• - Eucharistic Prayer III expresses with intense supplication the desire of those praying to share with the Mother the inheritance of sons: "May he make us an everlasting gift to you [the Father] and enable us to share in the inheritance of your saints, with Mary, the Virgin Mother of God." This daily commemoration, by reason of its place at the heart of the divine Sacrifice, should be considered a particularly expressive form of the veneration that the Church pays to the "Blessed of the Most High." (cf. Lk. 1:28) 10
  • revised perfect doctrinal continuity with the past [the listing repeats items above; see themes] 11
  • revised Missal...other themes, in a certain sense new ones, have been introduced in equally perfect harmony with the theological developments of the present day [see new themes; Mary and the Church] 11
  • - [also Masses proper to the seasons]
    in the primitive Church she is seen praying with the apostles; (Common in Paschal season) 11
  • in our own day she is actively present, and the Church desires to live the mystery of Christ with her: "Grant that your Church which with Mary shared Christ's passion may be worthy to share also in his resurrection." (Sept. 15, Collect) 11
  • The Lectionary contains a larger number of Old and New Testament readings concerning the Blessed Virgin. ... Only those readings have been accepted which in different ways and degrees can be considered Marian, either from the evidence of their content or from the results of careful exegesis, supported by the teachings of the Magisterium or by solid Tradition. [texts also not exclusively used for Marian context] 12
  • The Liturgy of the Hours ... also contains outstanding examples of devotion to the Mother of the Lord. [hymns, antiphons, prayer Sub tuum praesidium, prayers of intercession at Lauds and Vespers, trusting recourse to the Mother of mercy, treasury of writings on our Lady] 13
  • other revised liturgical books: 14
    - the Church invokes her, the Mother of grace, before immersing candidates in the saving waters of baptism; (Ordo)
    - invokes her intercession for mothers who, full of gratitude for the gift of motherhood, come to church to express their joy; (Rituale Romanum)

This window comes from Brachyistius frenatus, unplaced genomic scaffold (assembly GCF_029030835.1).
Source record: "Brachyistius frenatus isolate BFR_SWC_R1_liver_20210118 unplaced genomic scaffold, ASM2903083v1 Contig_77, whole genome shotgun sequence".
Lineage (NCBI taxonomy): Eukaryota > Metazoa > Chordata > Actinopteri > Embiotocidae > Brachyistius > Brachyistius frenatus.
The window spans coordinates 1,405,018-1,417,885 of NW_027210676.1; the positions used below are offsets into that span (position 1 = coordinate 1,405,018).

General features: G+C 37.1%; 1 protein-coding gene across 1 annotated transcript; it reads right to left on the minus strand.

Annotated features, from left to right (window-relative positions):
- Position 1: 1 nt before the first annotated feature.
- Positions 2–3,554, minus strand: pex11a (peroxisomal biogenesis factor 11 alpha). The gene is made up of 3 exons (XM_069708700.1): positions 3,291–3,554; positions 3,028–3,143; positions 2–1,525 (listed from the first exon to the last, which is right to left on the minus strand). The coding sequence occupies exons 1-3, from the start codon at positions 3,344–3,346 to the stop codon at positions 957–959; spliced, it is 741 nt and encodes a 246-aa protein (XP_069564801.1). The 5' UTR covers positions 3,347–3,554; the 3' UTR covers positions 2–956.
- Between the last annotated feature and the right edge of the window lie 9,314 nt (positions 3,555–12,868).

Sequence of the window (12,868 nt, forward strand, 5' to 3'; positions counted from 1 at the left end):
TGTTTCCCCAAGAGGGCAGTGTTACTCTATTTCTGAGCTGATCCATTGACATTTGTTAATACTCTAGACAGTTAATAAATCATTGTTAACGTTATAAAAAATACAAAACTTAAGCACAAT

- the Church holds her up as a model to those who follow Christ by embracing the religious life (Ordo) or who receive the Consecration of Virgins. (Ordo)
    - The Church prays fervently to Mary on behalf of her children who have come to the hour of their death. (Ordo) ... and the Church, through Mary's prayers, invokes comfort upon those who in sorrow mourn with faith the departure of their loved ones. (Ordo ) 14
Gaudete in Domino, 1975
  • Whenever we say the rosary, the joyful mysteries thus place us once more before the inexpressible event which is the center and summit of history: the coming on earth of Emmanuel, God with us. #
Sharing the Light of Faith (USA), 1979
  • Often "in the course of the year, as the Church celebrates the mystery of Christ, Mary, the Mother of God, is especially honored...." [ftn 37: General Norms for the Liturgical Year and the Calendar, Sacred Congregation for Divine Worship, February 14, 1969, 8] 144
Ephesus, 1550th Anniversary, 1981
  • I address the brothers and sisters of all the religious families of men and women, in the midst of which there should be a particularly lively witness of the Spirit of Christ and likewise a particular love for the mission of her who consented to be the handmaid of the Lord. 5
Redemptoris Mater, 1987
  • In the liturgy the Church salutes Mary of Nazareth as the Church's own beginning, (Preface, Dec. 8) for in the event of the Immaculate Conception the Church sees projected, and anticipated in her most noble member, the saving grace of Easter. 1
  • The fact that she "preceded" the coming of Christ is reflected every year in the liturgy of Advent ... a true "Morning Star" (Stella Matutina) ... "dawn." 3
  • The liturgy does not hesitate to call her "mother of her Creator" (Liturgy of Hours, Aug. 15) and to hail her with the words which Dante Alighieri places on the lips of St. Bernard: "daughter of your Son." (Lit of Hrs, Mem of BVM, Sat) 10
  • "Mary figured profoundly in the history of salvation.... Hence, when she is being preached and venerated, she summons the faithful to her Son and his sacrifice." (LG 65) 28

  • [See 30-34 for a discussion of the rich legacy of liturgical expressions in the Churches of the East.]
    [Note:] In the Anaphora or Eucharistic Prayer of St. John Chrysostom, immediately after the epiclesis the assembled community sings in honor of the Mother of God: "It is truly just to proclaim you blessed, 0 Mother of God, who are most blessed, all pure and Mother of our God. We magnify you who are more honorable than the Cherubim and incomparably more glorious than the Seraphim. You who, without losing your virginity, gave birth to the Word of God. You who are truly the Mother of God." 32
  • [Magnificat] daily recitation in the liturgy of Vespers and at many other moments of both personal and communal devotion. 35
  • Her motherhood is particularly noted and experienced by the Christian people at the Sacred Banquet - the liturgical celebration of the mystery of the Redemption - at which Christ, his true body born of the Virgin Mary, becomes present. 44
  • The piety of the Christian people has always very rightly sensed a profound link between devotion to the Blessed Virgin and worship of the Eucharist: ...
    can be seen in the liturgy of both the West and the East,
    in the traditions of the Religious Families,
    in the modern movements of spirituality, including those for youth, and in the pastoral practice of the Marian Shrines.
  • Mary guides the faithful to the Eucharist. 44